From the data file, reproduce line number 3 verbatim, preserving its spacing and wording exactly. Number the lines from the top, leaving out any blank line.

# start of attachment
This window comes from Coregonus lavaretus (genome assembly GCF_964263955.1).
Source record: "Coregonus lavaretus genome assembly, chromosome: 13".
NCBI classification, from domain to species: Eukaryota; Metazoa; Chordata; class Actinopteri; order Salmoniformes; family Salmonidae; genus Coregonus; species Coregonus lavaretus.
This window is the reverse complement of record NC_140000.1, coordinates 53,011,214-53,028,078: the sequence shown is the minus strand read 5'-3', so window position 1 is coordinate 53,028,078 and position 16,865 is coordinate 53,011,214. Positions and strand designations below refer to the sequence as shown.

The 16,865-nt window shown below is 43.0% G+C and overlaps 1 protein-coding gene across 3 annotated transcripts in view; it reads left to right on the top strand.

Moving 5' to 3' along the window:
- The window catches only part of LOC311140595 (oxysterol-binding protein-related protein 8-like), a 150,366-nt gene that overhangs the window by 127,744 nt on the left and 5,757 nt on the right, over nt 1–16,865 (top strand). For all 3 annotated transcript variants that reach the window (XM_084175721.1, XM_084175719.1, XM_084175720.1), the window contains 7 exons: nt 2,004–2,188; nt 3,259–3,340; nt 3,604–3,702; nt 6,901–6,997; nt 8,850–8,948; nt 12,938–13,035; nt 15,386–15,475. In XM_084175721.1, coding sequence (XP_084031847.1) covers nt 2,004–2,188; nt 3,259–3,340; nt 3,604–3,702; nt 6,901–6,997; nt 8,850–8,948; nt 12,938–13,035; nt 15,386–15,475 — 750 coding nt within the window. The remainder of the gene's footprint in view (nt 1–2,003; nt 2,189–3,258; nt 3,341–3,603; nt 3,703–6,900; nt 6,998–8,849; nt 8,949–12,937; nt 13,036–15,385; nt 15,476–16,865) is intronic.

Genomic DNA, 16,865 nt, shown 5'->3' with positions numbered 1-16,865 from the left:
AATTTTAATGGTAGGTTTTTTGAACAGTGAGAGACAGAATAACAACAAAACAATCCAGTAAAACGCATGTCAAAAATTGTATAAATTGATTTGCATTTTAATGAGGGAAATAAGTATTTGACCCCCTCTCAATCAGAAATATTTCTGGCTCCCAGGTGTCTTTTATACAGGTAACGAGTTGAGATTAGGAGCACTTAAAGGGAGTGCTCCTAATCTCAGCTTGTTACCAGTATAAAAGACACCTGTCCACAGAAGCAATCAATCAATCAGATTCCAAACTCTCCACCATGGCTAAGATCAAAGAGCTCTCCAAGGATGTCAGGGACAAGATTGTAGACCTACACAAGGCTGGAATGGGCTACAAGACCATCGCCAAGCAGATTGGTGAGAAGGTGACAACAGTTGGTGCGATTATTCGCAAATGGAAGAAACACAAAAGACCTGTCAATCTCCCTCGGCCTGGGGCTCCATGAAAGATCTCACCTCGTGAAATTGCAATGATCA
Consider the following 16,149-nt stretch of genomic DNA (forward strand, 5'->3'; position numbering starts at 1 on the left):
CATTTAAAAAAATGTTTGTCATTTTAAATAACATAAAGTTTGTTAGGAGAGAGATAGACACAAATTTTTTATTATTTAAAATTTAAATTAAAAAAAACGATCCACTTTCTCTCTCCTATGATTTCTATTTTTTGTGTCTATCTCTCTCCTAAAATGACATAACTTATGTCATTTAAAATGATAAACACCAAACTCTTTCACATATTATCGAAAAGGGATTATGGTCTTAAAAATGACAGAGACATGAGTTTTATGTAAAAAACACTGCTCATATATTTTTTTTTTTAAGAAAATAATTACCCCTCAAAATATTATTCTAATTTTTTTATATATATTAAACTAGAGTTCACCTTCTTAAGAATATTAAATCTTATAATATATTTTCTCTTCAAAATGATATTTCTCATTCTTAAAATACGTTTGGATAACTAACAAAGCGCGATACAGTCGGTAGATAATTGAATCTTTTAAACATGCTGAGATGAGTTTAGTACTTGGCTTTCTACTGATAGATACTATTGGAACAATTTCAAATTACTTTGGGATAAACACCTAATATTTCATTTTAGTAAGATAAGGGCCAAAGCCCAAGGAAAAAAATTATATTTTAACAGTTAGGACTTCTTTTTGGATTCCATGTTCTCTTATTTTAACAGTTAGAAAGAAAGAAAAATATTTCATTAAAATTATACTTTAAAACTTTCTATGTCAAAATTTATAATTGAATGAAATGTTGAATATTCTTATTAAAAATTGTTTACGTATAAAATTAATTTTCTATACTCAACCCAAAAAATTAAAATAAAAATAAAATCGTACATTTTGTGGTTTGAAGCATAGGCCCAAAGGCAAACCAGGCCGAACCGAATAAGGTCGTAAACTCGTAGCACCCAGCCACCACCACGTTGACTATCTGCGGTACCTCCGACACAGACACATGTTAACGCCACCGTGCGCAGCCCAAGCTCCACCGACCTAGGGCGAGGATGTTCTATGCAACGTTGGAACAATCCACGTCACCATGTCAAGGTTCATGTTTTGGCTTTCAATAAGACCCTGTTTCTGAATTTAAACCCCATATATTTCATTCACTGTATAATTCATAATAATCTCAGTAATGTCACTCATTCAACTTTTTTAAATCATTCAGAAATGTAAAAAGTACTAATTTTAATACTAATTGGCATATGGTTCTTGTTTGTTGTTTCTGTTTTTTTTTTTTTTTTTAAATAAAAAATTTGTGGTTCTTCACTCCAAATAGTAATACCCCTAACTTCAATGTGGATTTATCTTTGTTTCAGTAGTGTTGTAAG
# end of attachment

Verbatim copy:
NCBI classification, from domain to species: Eukaryota; Metazoa; Chordata; class Actinopteri; order Salmoniformes; family Salmonidae; genus Coregonus; species Coregonus lavaretus.